The other victim of less corporate spending.
The Two Sided Corporate Sponsorship
By Kickntrue on 3/9/09
There is a lot of backlash against companies spending big money on corporate outings but in the process of "saving money" they are continuing to hurt the economy by crippling the hospitality industry.
From they NY Post-
"At the end of the day, we are an industry of valets, caterers, florists, groomers and the like," said Shawn Sedlacek, whose VOX Group handled technical and marketing aspects of the Northern Trust event. "For every $100,000 that's spent on an event, $90,000 of that goes to human power. This backlash of 'don't do events' is going to hurt a lot of working-class people."Of course the other big business hurt especially in golf is the charities event raise money for.
From the Dallas Morning News-
"The math still works beautifully here," Spradley says. "If you have one of our most expensive venues GÇô a villa around the 18th GÇô you're spending between $80 and $100 per customer per day, depending on how lavish your food and beverage is."It's an interesting and perplexing mess that is easy to see from both sides, but without an easy answer. Even companies who have money are being forced to pull back money they'd normally spend because of fears they'll be targeted for wasteful spending if they ever face financial issues themselves.
Dallas Morning News
[ comments ]
YES! Short-sighted people only see the outlay of money and people participating in the event having a "good time" living in the "lap of luxury." Not only is the hospitality industry hurt by cancelling sponsorships, but the sponsor itself is hurt! Companies that sponsor sporting events can expect a 3-to-1 return on their investment- $3 back for every $1 spent. So, companies that get federal handouts ABSOLUTELY should sponsor sporting events- they are earning $3 for every $1 of taxpayer money they were given.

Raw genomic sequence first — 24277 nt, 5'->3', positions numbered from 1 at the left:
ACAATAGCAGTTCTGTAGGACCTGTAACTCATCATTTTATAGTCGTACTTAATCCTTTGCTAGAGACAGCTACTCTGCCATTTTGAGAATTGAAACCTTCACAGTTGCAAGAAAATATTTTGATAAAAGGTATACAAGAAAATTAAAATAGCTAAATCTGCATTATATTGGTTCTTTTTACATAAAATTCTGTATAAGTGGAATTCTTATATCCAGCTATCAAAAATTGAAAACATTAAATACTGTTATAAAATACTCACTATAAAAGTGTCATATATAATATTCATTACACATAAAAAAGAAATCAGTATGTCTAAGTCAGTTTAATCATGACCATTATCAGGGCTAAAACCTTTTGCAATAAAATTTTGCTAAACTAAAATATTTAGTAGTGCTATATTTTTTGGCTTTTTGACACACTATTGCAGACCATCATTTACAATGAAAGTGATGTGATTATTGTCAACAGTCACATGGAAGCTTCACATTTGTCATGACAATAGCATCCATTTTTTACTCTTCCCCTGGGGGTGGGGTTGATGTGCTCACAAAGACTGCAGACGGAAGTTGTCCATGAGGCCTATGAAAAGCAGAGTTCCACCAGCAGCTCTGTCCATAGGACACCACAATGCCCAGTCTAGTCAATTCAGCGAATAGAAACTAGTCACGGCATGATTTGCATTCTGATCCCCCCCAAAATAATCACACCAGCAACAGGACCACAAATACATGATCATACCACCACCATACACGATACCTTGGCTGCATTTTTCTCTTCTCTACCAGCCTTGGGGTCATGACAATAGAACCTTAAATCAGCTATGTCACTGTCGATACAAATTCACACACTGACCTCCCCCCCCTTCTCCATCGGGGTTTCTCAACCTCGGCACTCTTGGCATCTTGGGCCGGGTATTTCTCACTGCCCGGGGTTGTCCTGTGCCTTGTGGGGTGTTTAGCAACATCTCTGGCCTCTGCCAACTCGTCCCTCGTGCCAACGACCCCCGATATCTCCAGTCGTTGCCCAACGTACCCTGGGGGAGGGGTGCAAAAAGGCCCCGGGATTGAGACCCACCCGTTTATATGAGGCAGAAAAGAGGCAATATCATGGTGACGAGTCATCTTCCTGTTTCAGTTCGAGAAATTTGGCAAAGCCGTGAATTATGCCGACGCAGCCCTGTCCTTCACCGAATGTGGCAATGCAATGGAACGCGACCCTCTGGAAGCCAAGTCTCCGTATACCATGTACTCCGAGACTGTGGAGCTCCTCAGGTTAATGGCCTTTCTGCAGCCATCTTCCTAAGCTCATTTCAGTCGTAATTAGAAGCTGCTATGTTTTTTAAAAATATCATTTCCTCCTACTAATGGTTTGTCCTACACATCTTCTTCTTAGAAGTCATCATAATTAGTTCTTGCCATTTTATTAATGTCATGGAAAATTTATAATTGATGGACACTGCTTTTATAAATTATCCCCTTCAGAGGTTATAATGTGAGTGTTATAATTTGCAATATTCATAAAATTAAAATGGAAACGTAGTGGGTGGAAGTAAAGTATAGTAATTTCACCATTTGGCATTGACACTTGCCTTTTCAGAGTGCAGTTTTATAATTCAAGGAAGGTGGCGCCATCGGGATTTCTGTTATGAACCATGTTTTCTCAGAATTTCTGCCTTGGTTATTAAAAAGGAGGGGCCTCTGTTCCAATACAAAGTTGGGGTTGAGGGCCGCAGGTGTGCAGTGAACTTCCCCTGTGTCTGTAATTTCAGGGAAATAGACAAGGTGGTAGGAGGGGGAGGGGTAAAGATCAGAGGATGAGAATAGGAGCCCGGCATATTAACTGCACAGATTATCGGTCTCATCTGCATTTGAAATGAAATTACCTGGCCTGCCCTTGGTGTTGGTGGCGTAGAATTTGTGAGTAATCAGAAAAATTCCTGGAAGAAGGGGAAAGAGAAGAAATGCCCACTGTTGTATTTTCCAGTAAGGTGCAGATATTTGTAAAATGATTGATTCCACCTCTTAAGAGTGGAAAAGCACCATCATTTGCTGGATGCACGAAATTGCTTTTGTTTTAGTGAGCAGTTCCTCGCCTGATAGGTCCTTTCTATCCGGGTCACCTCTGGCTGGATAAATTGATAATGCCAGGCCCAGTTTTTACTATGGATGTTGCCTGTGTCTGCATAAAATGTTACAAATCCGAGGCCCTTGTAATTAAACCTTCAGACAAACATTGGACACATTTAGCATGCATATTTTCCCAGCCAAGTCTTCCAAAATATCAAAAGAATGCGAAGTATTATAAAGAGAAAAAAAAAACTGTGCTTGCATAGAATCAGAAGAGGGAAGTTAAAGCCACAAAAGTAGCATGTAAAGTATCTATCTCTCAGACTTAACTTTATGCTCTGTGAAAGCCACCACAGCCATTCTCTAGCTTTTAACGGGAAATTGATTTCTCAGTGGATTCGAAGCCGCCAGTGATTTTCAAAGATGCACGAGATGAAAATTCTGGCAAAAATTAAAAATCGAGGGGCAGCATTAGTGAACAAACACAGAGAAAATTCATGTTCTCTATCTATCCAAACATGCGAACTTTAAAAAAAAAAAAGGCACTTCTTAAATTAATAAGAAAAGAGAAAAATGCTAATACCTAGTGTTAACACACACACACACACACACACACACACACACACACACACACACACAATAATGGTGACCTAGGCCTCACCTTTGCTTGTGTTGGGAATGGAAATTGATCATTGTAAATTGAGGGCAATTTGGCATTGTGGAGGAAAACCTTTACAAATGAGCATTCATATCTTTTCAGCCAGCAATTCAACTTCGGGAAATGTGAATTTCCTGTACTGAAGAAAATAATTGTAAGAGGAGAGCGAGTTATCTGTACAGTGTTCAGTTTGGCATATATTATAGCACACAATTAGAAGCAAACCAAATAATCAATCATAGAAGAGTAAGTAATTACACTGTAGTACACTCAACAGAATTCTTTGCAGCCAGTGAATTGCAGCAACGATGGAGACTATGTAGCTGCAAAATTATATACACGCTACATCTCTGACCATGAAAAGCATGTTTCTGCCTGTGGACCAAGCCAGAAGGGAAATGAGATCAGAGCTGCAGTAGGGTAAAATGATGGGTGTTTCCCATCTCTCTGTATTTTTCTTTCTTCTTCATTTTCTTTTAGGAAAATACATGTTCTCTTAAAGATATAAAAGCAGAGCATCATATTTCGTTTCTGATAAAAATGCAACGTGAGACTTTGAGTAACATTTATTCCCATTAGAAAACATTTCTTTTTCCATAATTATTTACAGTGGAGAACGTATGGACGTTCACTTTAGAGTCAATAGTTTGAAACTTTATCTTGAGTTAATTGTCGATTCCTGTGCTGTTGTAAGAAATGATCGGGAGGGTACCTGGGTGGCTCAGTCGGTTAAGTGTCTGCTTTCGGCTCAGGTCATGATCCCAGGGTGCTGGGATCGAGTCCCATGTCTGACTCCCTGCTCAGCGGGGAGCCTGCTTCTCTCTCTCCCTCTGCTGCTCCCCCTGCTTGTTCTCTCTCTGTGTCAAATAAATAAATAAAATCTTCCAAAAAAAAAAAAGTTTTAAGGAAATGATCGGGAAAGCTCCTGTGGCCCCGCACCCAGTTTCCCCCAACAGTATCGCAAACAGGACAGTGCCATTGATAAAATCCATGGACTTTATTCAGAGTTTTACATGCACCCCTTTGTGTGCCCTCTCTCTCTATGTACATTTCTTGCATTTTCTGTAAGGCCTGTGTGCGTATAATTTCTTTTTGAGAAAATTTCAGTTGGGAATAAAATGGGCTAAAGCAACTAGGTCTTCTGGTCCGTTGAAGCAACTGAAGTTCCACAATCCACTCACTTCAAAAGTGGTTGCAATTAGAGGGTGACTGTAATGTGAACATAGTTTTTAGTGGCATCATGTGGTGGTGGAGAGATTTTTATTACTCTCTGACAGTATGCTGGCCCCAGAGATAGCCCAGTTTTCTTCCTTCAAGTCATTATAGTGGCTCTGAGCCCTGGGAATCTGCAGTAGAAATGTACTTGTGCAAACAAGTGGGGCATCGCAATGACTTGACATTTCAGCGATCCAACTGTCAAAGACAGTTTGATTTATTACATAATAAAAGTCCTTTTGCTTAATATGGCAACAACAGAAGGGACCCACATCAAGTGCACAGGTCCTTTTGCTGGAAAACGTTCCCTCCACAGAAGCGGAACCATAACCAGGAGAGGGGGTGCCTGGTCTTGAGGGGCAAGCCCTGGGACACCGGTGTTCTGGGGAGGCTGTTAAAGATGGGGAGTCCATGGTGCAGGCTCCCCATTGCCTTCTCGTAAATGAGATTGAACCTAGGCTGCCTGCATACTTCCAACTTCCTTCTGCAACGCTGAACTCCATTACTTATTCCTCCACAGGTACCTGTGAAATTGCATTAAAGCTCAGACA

It is Marketing 101.
Quite frankly...and I addressed this before Golf Digest, Golf World or any other publication did...the fault lies with the PGA for not controlling the message.
They've got to realize that they're sponsored by many of the companies taking taxpayer money. And they must acknowledge that these companies have, over the years, become extremely out-of-touch with the average, Main Street American.
Thus there should be two logical steps: The first would be that in this time of extraordinary economic turmoil, they would be investing in the kind of PR that would assure that the public associates them with their many amazing and varied contributions...to laudable charities that serve... Main Street Americans.
Because, as you point out, that's what these tournaments do. However, if the PGA (practically) hides that fact... yes... the "short-sighted" people won't see it.
What the public (and some very vocal congress people) will see, is the bufoonery of some of their sponsors, who funnel bonuses to failed executives, or who arrive begging for money in luxury corporate jets. Yes. Lets face it. Many of their sponsors totally don't get it. FACT.
But the PGA should. And they should have a top notch, professional ORM person to handle the damage to their reputation that will inevitably ensue from association with such sponsors. But they clearly don't ... and as a result their benevolence has gone practically unnoticed. That was fine for during the boomtimes when flaunting one's lavish lifestyle was momentarily more admirable to many than giving was. But we're living in a new reality. Probably...in the end...a better one. The PGA just needs to be what it is. And what it has been. But now, they've got to make sure that everyone knows exactly what that is.
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